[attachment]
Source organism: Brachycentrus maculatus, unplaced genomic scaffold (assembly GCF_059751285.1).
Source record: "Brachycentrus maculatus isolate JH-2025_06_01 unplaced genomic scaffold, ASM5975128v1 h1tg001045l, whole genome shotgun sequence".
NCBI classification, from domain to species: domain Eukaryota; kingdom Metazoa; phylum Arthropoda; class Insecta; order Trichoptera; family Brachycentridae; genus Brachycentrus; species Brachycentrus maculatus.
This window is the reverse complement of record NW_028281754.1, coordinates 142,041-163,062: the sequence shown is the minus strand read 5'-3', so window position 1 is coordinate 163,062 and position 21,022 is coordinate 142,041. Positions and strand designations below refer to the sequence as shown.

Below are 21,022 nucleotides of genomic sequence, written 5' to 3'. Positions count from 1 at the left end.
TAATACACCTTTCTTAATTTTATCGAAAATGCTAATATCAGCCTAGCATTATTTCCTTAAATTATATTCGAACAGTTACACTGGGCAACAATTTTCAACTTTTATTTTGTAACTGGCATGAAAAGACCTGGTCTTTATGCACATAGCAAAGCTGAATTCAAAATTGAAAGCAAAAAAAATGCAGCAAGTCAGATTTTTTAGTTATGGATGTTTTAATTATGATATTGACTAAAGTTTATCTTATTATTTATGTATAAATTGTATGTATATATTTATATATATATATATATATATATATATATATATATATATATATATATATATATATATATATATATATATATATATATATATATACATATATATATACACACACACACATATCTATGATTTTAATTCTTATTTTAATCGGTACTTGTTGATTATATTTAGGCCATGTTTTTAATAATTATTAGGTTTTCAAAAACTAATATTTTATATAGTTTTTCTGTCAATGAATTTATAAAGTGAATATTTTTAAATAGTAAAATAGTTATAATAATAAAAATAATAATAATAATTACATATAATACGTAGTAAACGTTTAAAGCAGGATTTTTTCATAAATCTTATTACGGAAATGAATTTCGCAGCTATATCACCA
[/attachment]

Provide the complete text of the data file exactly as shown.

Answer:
Source organism: Brachycentrus maculatus, unplaced genomic scaffold (assembly GCF_059751285.1).
Source record: "Brachycentrus maculatus isolate JH-2025_06_01 unplaced genomic scaffold, ASM5975128v1 h1tg001045l, whole genome shotgun sequence".
NCBI classification, from domain to species: domain Eukaryota; kingdom Metazoa; phylum Arthropoda; class Insecta; order Trichoptera; family Brachycentridae; genus Brachycentrus; species Brachycentrus maculatus.
This window is the reverse complement of record NW_028281754.1, coordinates 142,041-163,062: the sequence shown is the minus strand read 5'-3', so window position 1 is coordinate 163,062 and position 21,022 is coordinate 142,041. Positions and strand designations below refer to the sequence as shown.

Below are 21,022 nucleotides of genomic sequence, written 5' to 3'. Positions count from 1 at the left end.
TAATACACCTTTCTTAATTTTATCGAAAATGCTAATATCAGCCTAGCATTATTTCCTTAAATTATATTCGAACAGTTACACTGGGCAACAATTTTCAACTTTTATTTTGTAACTGGCATGAAAAGACCTGGTCTTTATGCACATAGCAAAGCTGAATTCAAAATTGAAAGCAAAAAAAATGCAGCAAGTCAGATTTTTTAGTTATGGATGTTTTAATTATGATATTGACTAAAGTTTATCTTATTATTTATGTATAAATTGTATGTATATATTTATATATATATATATATATATATATATATATATATATATATATATATATATATATATATATATATATATATATATATATATATACATATATATATACACACACACACATATCTATGATTTTAATTCTTATTTTAATCGGTACTTGTTGATTATATTTAGGCCATGTTTTTAATAATTATTAGGTTTTCAAAAACTAATATTTTATATAGTTTTTCTGTCAATGAATTTATAAAGTGAATATTTTTAAATAGTAAAATAGTTATAATAATAAAAATAATAATAATAATTACATATAATACGTAGTAAACGTTTAAAGCAGGATTTTTTCATAAATCTTATTACGGAAATGAATTTCGCAGCTATATCACCA